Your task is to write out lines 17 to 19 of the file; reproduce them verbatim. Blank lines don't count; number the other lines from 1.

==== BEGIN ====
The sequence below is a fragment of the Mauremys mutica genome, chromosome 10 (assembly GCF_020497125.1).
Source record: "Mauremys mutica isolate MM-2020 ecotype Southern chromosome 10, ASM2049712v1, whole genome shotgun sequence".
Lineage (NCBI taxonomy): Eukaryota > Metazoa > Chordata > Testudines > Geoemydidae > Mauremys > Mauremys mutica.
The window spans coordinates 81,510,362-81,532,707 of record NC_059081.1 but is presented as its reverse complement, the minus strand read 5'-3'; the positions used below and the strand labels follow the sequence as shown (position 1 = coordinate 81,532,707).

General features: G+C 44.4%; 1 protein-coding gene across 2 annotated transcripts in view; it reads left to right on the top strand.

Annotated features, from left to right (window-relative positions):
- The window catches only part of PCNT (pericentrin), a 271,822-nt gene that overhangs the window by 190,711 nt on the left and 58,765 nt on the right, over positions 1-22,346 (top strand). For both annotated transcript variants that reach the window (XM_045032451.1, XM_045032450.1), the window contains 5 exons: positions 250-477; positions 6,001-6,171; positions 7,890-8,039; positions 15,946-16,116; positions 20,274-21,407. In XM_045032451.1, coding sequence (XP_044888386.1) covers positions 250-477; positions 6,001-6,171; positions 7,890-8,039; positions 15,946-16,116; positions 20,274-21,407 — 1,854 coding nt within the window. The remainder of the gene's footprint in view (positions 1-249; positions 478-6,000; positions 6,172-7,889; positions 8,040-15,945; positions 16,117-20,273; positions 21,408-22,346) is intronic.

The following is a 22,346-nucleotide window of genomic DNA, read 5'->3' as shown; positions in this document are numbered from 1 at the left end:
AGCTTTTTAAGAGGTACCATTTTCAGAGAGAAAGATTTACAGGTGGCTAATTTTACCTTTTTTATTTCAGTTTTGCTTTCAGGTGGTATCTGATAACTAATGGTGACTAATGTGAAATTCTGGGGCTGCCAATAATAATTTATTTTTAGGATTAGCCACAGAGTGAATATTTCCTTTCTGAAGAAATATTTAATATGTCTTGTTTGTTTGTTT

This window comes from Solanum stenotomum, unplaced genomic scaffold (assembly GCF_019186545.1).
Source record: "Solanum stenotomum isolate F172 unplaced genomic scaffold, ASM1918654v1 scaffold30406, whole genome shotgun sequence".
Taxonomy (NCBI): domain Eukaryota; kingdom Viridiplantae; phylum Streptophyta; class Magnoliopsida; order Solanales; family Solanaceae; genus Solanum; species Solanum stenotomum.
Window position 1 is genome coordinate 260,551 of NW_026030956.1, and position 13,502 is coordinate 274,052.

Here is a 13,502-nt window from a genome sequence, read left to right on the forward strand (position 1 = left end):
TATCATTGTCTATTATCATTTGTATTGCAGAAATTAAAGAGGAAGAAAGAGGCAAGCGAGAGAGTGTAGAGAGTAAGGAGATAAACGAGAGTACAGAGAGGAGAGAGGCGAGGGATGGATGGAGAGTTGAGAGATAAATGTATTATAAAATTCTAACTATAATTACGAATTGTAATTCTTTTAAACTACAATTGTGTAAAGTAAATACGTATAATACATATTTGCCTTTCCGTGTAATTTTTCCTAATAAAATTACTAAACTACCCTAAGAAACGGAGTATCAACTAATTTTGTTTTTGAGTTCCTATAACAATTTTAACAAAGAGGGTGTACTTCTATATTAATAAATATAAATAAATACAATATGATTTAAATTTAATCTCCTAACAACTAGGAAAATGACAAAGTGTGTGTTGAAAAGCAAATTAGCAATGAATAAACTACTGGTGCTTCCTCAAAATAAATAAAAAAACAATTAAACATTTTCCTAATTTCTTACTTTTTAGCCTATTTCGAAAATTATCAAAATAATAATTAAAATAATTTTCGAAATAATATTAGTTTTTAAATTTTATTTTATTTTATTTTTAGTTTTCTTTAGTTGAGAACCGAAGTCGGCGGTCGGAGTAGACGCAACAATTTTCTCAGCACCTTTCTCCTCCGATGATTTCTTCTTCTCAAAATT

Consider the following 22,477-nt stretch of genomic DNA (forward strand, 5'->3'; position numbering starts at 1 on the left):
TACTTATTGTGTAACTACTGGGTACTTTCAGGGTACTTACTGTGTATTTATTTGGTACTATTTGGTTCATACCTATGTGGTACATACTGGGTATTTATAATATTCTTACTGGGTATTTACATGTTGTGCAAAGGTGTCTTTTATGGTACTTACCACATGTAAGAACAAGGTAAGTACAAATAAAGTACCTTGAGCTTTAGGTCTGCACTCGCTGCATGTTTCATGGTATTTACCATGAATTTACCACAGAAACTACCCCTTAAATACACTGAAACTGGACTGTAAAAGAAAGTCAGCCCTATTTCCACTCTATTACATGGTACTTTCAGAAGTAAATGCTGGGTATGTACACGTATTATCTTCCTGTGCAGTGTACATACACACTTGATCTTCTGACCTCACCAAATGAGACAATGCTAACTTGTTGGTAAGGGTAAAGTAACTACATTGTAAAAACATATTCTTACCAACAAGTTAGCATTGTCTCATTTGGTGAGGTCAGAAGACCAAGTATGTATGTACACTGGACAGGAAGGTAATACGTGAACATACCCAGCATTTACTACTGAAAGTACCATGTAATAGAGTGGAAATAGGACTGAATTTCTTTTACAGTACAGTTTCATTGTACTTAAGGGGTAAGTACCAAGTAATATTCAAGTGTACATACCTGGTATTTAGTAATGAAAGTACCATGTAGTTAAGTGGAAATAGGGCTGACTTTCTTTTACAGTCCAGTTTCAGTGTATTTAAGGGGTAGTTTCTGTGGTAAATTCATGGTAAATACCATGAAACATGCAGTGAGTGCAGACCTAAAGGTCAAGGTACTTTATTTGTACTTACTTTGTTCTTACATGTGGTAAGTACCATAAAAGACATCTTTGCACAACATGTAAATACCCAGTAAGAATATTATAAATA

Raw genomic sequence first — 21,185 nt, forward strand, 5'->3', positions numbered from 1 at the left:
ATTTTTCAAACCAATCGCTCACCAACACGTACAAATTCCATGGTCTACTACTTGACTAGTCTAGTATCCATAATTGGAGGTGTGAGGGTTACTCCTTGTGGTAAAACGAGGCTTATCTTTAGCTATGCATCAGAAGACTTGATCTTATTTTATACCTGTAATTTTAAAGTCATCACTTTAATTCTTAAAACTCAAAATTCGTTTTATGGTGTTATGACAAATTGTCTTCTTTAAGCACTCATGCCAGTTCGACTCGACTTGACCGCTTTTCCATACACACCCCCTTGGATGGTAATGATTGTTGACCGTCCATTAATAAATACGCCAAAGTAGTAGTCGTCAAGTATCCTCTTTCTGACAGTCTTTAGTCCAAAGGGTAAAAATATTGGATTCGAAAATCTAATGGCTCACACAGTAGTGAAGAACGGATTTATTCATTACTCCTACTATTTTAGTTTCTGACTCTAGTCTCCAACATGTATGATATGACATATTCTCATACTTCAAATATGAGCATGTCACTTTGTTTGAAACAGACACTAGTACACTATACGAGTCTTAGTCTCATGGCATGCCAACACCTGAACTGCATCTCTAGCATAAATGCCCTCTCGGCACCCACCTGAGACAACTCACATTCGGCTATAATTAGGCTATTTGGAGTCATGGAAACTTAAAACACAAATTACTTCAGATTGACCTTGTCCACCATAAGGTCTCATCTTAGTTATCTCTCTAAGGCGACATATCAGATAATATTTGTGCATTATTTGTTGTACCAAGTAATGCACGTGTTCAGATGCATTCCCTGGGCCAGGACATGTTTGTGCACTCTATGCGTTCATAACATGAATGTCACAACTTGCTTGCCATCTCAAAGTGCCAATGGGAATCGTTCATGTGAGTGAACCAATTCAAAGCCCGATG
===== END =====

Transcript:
TACTTATTGTGTAACTACTGGGTACTTTCAGGGTACTTACTGTGTATTTATTTGGTACTATTTGGTTCATACCTATGTGGTACATACTGGGTATTTATAATATTCTTACTGGGTATTTACATGTTGTGCAAAGGTGTCTTTTATGGTACTTACCACATGTAAGAACAAGGTAAGTACAAATAAAGTACCTTGAGCTTTAGGTCTGCACTCGCTGCATGTTTCATGGTATTTACCATGAATTTACCACAGAAACTACCCCTTAAATACACTGAAACTGGACTGTAAAAGAAAGTCAGCCCTATTTCCACTCTATTACATGGTACTTTCAGAAGTAAATGCTGGGTATGTACACGTATTATCTTCCTGTGCAGTGTACATACACACTTGATCTTCTGACCTCACCAAATGAGACAATGCTAACTTGTTGGTAAGGGTAAAGTAACTACATTGTAAAAACATATTCTTACCAACAAGTTAGCATTGTCTCATTTGGTGAGGTCAGAAGACCAAGTATGTATGTACACTGGACAGGAAGGTAATACGTGAACATACCCAGCATTTACTACTGAAAGTACCATGTAATAGAGTGGAAATAGGACTGAATTTCTTTTACAGTACAGTTTCATTGTACTTAAGGGGTAAGTACCAAGTAATATTCAAGTGTACATACCTGGTATTTAGTAATGAAAGTACCATGTAGTTAAGTGGAAATAGGGCTGACTTTCTTTTACAGTCCAGTTTCAGTGTATTTAAGGGGTAGTTTCTGTGGTAAATTCATGGTAAATACCATGAAACATGCAGTGAGTGCAGACCTAAAGGTCAAGGTACTTTATTTGTACTTACTTTGTTCTTACATGTGGTAAGTACCATAAAAGACATCTTTGCACAACATGTAAATACCCAGTAAGAATATTATAAATA

Raw genomic sequence first — 21,185 nt, forward strand, 5'->3', positions numbered from 1 at the left:
ATTTTTCAAACCAATCGCTCACCAACACGTACAAATTCCATGGTCTACTACTTGACTAGTCTAGTATCCATAATTGGAGGTGTGAGGGTTACTCCTTGTGGTAAAACGAGGCTTATCTTTAGCTATGCATCAGAAGACTTGATCTTATTTTATACCTGTAATTTTAAAGTCATCACTTTAATTCTTAAAACTCAAAATTCGTTTTATGGTGTTATGACAAATTGTCTTCTTTAAGCACTCATGCCAGTTCGACTCGACTTGACCGCTTTTCCATACACACCCCCTTGGATGGTAATGATTGTTGACCGTCCATTAATAAATACGCCAAAGTAGTAGTCGTCAAGTATCCTCTTTCTGACAGTCTTTAGTCCAAAGGGTAAAAATATTGGATTCGAAAATCTAATGGCTCACACAGTAGTGAAGAACGGATTTATTCATTACTCCTACTATTTTAGTTTCTGACTCTAGTCTCCAACATGTATGATATGACATATTCTCATACTTCAAATATGAGCATGTCACTTTGTTTGAAACAGACACTAGTACACTATACGAGTCTTAGTCTCATGGCATGCCAACACCTGAACTGCATCTCTAGCATAAATGCCCTCTCGGCACCCACCTGAGACAACTCACATTCGGCTATAATTAGGCTATTTGGAGTCATGGAAACTTAAAACACAAATTACTTCAGATTGACCTTGTCCACCATAAGGTCTCATCTTAGTTATCTCTCTAAGGCGACATATCAGATAATATTTGTGCATTATTTGTTGTACCAAGTAATGCACGTGTTCAGATGCATTCCCTGGGCCAGGACATGTTTGTGCACTCTATGCGTTCATAACATGAATGTCACAACTTGCTTGCCATCTCAAAGTGCCAATGGGAATCGTTCATGTGAGTGAACCAATTCAAAGCCCGATG